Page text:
Bill Atkinson talks Hypercard, the original Macintosh, and more with Leo
Bill Atkinson talks Hypercard, the original Macintosh, and more with Leo

We’ve never experimented with the subscription model on TWiT. It’s hard to get people to pay for shows they’ve been getting for free. And I worry that our technically sophisticated audience would make a pay-wall porous pretty quickly.

But I wanted you to understand why you hear one kind of programming on ad-supported networks, and another on listener-supported channels. We carried Triangulation for as long as we could, but we ultimately can’t produce shows that lose money. It breaks my heart, but that’s just the way it is.

Farewell, old friend. It’s been a great decade producing some of the shows I’m most proud of. I’ll miss you.

So Long and thanks for all the fish…

The New Screen Savers on hiatus

I was so excited when we launched The New Screen Savers” three-and-a-half years ago. Since then it’s been one of my favorite shows in our line-up and a great way for us to showcase products and ideas that don’t fit any of our other shows. But doing justice to that mission makes it the most complicated and expensive show on TWiT. We’ve been trying to do a network television show on a podcaster’s budget.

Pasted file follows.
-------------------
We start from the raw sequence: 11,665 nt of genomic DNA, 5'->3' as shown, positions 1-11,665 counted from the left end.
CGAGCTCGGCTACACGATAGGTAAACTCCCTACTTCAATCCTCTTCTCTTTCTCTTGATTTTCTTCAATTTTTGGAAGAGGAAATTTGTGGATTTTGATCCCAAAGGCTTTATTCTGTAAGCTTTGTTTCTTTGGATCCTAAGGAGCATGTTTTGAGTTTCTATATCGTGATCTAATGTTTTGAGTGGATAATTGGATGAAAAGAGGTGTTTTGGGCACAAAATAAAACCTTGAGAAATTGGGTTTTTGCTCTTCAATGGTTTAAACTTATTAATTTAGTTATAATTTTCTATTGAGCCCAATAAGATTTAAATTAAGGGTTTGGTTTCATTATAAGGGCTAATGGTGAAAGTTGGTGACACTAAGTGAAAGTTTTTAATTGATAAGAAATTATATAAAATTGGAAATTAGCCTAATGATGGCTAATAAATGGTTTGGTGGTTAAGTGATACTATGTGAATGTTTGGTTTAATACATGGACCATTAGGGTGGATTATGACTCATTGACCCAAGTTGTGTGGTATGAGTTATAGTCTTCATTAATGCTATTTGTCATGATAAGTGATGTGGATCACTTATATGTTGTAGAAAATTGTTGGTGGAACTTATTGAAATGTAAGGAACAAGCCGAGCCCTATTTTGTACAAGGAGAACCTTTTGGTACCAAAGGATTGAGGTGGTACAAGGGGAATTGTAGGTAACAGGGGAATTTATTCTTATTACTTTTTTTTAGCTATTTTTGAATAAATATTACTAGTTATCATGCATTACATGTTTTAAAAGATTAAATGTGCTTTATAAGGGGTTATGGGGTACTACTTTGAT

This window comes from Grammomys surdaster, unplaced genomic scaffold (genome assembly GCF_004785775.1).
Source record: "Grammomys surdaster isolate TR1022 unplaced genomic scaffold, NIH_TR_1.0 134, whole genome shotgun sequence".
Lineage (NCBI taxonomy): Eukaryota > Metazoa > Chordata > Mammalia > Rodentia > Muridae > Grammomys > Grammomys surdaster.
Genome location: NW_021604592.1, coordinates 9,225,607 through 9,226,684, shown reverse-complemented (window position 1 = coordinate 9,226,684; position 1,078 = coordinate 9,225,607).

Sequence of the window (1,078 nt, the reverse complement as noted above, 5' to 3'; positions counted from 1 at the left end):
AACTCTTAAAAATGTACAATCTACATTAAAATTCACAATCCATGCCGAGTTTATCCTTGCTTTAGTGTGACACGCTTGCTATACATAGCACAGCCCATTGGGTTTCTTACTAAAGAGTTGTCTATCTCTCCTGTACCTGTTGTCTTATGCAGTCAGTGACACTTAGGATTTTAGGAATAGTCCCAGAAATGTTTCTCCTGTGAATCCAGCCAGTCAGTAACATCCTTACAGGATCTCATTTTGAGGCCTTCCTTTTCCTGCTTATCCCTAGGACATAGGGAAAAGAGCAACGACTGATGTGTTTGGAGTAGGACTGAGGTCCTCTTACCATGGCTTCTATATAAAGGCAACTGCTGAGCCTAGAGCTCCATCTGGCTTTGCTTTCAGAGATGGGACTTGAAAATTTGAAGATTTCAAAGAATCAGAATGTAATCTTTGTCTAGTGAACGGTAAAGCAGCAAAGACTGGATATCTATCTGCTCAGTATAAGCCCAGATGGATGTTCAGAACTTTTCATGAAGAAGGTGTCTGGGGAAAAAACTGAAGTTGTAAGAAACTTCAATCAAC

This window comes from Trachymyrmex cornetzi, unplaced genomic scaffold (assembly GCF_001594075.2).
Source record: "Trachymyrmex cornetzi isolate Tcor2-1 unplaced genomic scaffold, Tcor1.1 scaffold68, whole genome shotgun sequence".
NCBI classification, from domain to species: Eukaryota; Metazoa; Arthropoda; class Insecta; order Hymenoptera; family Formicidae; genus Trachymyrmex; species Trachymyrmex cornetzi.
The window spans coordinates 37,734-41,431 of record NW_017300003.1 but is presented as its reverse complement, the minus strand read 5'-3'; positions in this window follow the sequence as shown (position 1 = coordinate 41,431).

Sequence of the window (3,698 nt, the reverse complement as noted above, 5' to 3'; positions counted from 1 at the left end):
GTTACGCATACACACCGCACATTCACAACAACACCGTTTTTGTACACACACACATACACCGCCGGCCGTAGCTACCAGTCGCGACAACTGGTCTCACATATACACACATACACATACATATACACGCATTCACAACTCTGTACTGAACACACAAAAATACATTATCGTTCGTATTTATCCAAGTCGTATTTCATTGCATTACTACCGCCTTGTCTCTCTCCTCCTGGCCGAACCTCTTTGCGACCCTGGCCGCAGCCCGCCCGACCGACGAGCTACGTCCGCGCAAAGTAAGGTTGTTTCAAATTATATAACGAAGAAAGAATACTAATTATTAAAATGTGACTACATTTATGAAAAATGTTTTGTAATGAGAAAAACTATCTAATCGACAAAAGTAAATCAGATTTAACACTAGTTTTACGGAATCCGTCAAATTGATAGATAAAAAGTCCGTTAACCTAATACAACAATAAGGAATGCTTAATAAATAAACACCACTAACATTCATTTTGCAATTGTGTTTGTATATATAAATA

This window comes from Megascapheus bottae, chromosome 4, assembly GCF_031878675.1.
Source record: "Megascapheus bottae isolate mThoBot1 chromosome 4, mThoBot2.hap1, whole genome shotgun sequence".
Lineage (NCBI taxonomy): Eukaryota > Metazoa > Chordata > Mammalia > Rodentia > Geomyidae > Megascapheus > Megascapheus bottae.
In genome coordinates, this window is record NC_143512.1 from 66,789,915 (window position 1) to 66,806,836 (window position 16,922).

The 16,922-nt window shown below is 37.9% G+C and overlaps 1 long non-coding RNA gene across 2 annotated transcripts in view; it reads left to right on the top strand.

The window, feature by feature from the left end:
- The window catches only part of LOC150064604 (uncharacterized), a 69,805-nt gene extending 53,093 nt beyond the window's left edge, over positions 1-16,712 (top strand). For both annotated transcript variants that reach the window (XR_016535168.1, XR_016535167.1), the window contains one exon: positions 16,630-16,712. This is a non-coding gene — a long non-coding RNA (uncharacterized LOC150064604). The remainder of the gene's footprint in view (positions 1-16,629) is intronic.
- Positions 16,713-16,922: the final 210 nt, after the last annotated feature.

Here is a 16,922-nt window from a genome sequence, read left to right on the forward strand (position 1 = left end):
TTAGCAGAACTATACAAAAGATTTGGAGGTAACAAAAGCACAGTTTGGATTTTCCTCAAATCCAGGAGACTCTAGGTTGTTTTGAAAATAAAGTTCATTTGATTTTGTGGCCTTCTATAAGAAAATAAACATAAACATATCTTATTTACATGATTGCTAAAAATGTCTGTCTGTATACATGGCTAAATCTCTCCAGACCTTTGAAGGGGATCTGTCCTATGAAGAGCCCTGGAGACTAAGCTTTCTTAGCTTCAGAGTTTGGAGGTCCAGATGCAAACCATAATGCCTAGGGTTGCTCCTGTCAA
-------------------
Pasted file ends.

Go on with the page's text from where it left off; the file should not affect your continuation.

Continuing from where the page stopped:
As you know, TWiT is a bootstrapped operation. We have never taken investments; we can only spend as much as we make. And if a show, however much we love it, can’t pay for itself, we just can’t afford to do it. Unfortunately, “The New Screen Savers” just hasn’t developed a big enough audience to pay for itself. So, as much as it breaks my heart to do this, we’re going to end its run December 29, 2018.

Part of what made The New Screen Savers” special is the many former TechTVers joined me as co-hosts including Patrick Norton, Kevin Rose, Megan Morrone, Martin Sargent, Robert Heron, Roger Chang, Sarah Lane, and of course, Kate Botello. TWiT regulars like Jason Howell, Jason Snell, Jason Calacanis, Ron Richards, Iain Thomson, Fr. Robert Ballecer, SJ, and others have stepped in as co-hosts as well. I thank them all from the bottom of my heart.